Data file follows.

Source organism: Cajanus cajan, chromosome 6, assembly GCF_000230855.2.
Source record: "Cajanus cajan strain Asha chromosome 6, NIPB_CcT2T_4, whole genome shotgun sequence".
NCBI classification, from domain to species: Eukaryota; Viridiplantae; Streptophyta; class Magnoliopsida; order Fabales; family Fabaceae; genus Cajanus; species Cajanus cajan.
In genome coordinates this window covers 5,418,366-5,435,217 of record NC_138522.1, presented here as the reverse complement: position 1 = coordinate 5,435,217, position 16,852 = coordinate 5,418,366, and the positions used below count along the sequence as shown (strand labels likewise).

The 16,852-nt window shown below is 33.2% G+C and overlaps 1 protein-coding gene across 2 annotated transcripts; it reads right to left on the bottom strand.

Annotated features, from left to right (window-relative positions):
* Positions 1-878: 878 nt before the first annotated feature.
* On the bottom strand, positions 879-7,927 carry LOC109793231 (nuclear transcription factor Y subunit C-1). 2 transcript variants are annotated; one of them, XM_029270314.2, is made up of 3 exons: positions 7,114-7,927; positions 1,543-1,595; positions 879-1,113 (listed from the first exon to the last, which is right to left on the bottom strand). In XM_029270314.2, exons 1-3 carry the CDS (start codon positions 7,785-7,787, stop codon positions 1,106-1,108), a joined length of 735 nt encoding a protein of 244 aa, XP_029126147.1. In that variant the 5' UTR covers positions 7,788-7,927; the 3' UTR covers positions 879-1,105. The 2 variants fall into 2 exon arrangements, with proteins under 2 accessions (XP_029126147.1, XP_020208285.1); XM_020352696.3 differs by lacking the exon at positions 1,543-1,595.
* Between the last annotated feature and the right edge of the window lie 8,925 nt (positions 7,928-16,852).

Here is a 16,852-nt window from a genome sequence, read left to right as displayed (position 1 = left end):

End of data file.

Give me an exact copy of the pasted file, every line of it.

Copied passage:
Source organism: Cajanus cajan, chromosome 6, assembly GCF_000230855.2.
Source record: "Cajanus cajan strain Asha chromosome 6, NIPB_CcT2T_4, whole genome shotgun sequence".
NCBI classification, from domain to species: Eukaryota; Viridiplantae; Streptophyta; class Magnoliopsida; order Fabales; family Fabaceae; genus Cajanus; species Cajanus cajan.
In genome coordinates this window covers 5,418,366-5,435,217 of record NC_138522.1, presented here as the reverse complement: position 1 = coordinate 5,435,217, position 16,852 = coordinate 5,418,366, and the positions used below count along the sequence as shown (strand labels likewise).

The 16,852-nt window shown below is 33.2% G+C and overlaps 1 protein-coding gene across 2 annotated transcripts; it reads right to left on the bottom strand.

Annotated features, from left to right (window-relative positions):
* Positions 1-878: 878 nt before the first annotated feature.
* On the bottom strand, positions 879-7,927 carry LOC109793231 (nuclear transcription factor Y subunit C-1). 2 transcript variants are annotated; one of them, XM_029270314.2, is made up of 3 exons: positions 7,114-7,927; positions 1,543-1,595; positions 879-1,113 (listed from the first exon to the last, which is right to left on the bottom strand). In XM_029270314.2, exons 1-3 carry the CDS (start codon positions 7,785-7,787, stop codon positions 1,106-1,108), a joined length of 735 nt encoding a protein of 244 aa, XP_029126147.1. In that variant the 5' UTR covers positions 7,788-7,927; the 3' UTR covers positions 879-1,105. The 2 variants fall into 2 exon arrangements, with proteins under 2 accessions (XP_029126147.1, XP_020208285.1); XM_020352696.3 differs by lacking the exon at positions 1,543-1,595.
* Between the last annotated feature and the right edge of the window lie 8,925 nt (positions 7,928-16,852).

Here is a 16,852-nt window from a genome sequence, read left to right as displayed (position 1 = left end):